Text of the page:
In the figure 2 below, the client PC sends a job to the file server. The file server, in turn, forwards the job to the print server, which sends it to the printer when it’s available. Any client on the network can access the printer in this fashion, and it’s quite fast. The print server can be placed anywhere on the network, and a network can have more than one print server…  possibly one in an office’s accounting department, another in marketing, and so on. 

Figure 2

Print Servers are available for both client-server and peer-to-peer networks. They’re incredibly convenient because they let you put a printer anywhere along your network even if there isn’t a computer nearby.  However, users often opt not to use a print-server with their peer-to-peer network. Why? Because every computer’s resources are available to everyone on the network, A can print a job on B’s printer…  just as if A had a printer attached to her computer. In this example, the printer is attached to the computer on the right. When the PC on the left sends a job, it “thinks” that it is printing to a printer of its own.  In actuality, the job travels over the network cables to the PC on the right, which stores and prints the job in the background. The user at the PC with the printer is never interrupted while his computer processes and prints the job transparently. 




When a client-server network needs a gateway to the world, the network administrator usually installs a remote-node server, which serves up two functions: remote access and modem sharing. Most remote-node servers attach directly to the network cabling; they provide a bridge between the network, a modem, and a telephone line.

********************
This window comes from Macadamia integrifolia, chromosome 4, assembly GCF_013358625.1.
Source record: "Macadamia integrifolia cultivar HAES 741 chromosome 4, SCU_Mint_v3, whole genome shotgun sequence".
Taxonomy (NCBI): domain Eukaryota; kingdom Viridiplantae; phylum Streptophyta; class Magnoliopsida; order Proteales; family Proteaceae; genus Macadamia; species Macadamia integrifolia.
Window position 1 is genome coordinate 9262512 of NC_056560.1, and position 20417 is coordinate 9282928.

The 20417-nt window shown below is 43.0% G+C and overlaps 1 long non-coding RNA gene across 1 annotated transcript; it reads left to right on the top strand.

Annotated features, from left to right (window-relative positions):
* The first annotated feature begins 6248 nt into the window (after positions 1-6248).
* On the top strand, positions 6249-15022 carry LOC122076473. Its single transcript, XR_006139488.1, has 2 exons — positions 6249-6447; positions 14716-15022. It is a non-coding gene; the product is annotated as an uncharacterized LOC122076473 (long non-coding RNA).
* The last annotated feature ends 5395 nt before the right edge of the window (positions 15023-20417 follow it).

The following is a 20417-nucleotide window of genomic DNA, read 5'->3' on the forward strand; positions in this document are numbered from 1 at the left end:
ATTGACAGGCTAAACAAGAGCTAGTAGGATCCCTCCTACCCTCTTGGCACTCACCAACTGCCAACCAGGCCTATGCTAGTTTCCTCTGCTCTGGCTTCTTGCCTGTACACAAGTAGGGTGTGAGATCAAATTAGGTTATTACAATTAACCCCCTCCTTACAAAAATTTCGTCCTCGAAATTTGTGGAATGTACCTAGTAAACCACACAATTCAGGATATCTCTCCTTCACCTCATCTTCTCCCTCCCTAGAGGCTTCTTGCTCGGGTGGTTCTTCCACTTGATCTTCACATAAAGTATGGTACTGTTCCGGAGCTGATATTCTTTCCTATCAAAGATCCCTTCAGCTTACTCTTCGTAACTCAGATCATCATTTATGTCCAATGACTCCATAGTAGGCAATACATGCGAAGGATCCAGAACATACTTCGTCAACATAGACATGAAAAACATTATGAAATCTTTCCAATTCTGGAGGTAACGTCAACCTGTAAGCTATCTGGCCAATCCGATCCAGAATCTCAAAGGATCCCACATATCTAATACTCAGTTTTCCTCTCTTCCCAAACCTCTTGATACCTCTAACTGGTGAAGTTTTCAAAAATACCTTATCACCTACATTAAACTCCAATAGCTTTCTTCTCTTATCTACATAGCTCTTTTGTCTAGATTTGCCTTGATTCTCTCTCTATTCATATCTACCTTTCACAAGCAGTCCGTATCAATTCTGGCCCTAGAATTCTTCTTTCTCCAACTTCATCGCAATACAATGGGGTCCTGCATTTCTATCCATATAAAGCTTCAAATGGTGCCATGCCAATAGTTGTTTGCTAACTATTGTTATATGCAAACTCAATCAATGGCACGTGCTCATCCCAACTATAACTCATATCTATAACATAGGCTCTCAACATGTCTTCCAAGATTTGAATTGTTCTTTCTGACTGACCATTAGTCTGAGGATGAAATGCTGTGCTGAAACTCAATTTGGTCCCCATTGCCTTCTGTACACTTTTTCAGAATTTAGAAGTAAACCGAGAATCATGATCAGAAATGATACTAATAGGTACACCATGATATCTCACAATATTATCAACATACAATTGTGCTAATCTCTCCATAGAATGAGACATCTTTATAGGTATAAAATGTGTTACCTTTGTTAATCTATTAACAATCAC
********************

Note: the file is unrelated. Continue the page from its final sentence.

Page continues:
Remote access allows users to dial into their home networks from anywhere in the world. Once a connection has been established over ordinary phone lines by modem, users can access any programs or data on the network just as if they were seated at one of its local workstations.  Some remote access servers only provide access to a file server’s disk drives. Others can provide access to both the file server and direct access to any PC’s hard disk on the network. This saves time because it allows a remote user to communicate directly with any network user without having to go through the file server. 

Modem sharing lets local network users dial out from their individual network computers to access the Internet.  After firing up their favorite communications software, local users establish a link with the remote-node server over the network, which opens up an outgoing telephone line.  Users’ individual PCs don’t need modems, which is a big money saver…  only a single modem & phone line are required for tens or hundreds of users. In the case of peer-to-peer networks, by contrast, every PC requires its own modem for access to the outside world, unless you use special software packages like Wingate or Sygate that can provide the same ability to a Peer-to-Peer network.